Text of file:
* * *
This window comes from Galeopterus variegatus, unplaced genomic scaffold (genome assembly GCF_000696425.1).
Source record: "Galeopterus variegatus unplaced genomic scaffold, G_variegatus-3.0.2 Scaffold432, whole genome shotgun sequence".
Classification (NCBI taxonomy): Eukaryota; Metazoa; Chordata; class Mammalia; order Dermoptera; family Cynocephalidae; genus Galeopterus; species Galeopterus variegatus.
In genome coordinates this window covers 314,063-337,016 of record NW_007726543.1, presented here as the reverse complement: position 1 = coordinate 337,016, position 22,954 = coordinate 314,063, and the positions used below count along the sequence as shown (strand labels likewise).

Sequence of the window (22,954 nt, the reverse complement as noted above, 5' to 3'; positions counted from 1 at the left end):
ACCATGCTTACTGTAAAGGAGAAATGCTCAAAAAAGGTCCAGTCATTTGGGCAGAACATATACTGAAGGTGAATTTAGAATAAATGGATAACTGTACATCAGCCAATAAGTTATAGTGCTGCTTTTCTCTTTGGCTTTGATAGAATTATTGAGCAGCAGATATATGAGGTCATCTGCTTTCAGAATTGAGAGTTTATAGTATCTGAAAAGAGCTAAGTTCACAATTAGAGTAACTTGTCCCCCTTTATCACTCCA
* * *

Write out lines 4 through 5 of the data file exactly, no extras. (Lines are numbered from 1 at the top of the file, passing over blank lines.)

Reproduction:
In genome coordinates this window covers 314,063-337,016 of record NW_007726543.1, presented here as the reverse complement: position 1 = coordinate 337,016, position 22,954 = coordinate 314,063, and the positions used below count along the sequence as shown (strand labels likewise).

Sequence of the window (22,954 nt, the reverse complement as noted above, 5' to 3'; positions counted from 1 at the left end):